What if there’s a Planck scale for space-time itself? That is, what if you just keep compressing time further and further? Would it hit some quantum limit? Possibly. This is the basis for the Haggard/Rovelli paper—space-time in this theory is made up of very tiny loops, which would also account for gravitational effects at quantum scales, or quantum gravity. At our level of reality, those loops come together into something reasonably sensible, but if you were to shrink way down to their size, it might just cease to be possible to shrink anymore and still exist. And so, with a forever shrinking black hole, it might hit this limit at some point, and its entire black holeness would be questioned.
“The current tentative quantum gravity theories, such as loops and strings, are not sufficiently understood to convincingly predict what happens in the small radius region, so we are quite in the dark,” the authors lament. “What ultimately happens to gravitationally collapsing matter?”
What happens in the space-time quantum loop-based theory is that all of these no-longer-shrinkable loops begin to exert outward pressure as the black hole continues its collapse. This pressure is the result of an accumulation of the aforementioned quantum tunneling. Instead of just a fizz of particles tunneling past the black hole’s event horizon, you have an entire population of space-time loops pushing outward through it at once, as an accumulation built up over time.
Quantum tunneling, very simplified.
The result: a white hole. Or at least it’s a white hole for someone close by. For us, the space-time warp of a black hole keeps us, well, in the dark. “Importantly, the process is very long seen from the outside, but is very short for a local observer at a small radius,” the paper states.
As for Hawking radiation, the authors aren’t quite ready to chuck it either. “While the theoretical evidence for Hawking radiation is strong,” Haggard and Rovelli write, “we do not think that the theoretical evidence for the assumption that the energy of a collapsed star is going to be entirely carried away by Hawking radiation is equally strong. After all, what other physical system do we know where a dissipative phenomenon carries away all of the energy of the system?”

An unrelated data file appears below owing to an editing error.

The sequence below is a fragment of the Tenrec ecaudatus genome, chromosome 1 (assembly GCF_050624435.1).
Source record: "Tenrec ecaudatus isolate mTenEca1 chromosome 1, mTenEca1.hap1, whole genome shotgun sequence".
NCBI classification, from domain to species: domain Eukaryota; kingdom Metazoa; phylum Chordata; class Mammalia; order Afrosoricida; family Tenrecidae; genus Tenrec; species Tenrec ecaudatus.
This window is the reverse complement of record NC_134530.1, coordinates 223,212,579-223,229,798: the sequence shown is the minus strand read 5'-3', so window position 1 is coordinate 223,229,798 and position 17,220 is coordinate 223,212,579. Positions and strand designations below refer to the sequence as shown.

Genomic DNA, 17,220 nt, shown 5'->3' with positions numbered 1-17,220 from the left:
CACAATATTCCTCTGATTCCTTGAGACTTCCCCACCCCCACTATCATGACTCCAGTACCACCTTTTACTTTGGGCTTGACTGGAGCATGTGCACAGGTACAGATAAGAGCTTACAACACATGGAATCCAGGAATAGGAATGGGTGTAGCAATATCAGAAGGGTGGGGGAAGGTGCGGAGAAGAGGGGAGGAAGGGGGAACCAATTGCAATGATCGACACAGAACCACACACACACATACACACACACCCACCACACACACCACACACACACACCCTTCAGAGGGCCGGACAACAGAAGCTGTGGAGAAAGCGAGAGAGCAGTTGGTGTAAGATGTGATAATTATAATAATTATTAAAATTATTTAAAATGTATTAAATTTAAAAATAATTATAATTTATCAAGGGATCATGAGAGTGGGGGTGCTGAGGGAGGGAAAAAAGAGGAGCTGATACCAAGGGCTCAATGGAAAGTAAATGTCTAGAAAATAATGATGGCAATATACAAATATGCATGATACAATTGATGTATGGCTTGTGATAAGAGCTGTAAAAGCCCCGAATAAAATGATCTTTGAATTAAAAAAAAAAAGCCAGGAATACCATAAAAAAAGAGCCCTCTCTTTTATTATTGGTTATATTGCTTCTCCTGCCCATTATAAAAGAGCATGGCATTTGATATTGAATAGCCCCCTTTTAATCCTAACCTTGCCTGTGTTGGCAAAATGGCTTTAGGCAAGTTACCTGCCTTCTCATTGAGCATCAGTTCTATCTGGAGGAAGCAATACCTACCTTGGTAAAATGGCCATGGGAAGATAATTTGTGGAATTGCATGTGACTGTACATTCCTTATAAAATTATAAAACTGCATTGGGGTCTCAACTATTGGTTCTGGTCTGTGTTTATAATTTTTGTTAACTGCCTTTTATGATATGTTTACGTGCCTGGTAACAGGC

The authors note that their theory is rather uniquely concerned with the infinite guts of a black hole; that is, what happens to a massive object when its radius reaches perfect “0.” “Hawking radiation regards the horizon and its exterior: it has no major eﬀect on what happens inside the black hole,” they write. Meanwhile, the big “bounce” predicted by Haggard and Rovelli’s en masse tunneling has everything to do with it, leaving Hawking radiation to exist as a polite correction to the real forces.
Finally, “What does a white hole have to do with the real universe?” the authors ask. “But further reﬂection shows that this is reasonable: if quantum gravity corrects the singularity yielding a region where the classical Einstein equations and the standard energy conditions do not hold, then the process of formation of a black hole does not end in a singularity but continues into the future.
“Whatever emerges from such a region is then something that, if continued from the future backwards, would equally end in a past singularity,” the paper continues. “Therefore it must be a white hole. A white hole solution does not describe something completely unphysical as often declared: instead it is possible that it simply describes the portion of spacetime that emerges from quantum regions, in the same manner in which a black hole solution describes the portion of spacetime that evolves into a quantum region.”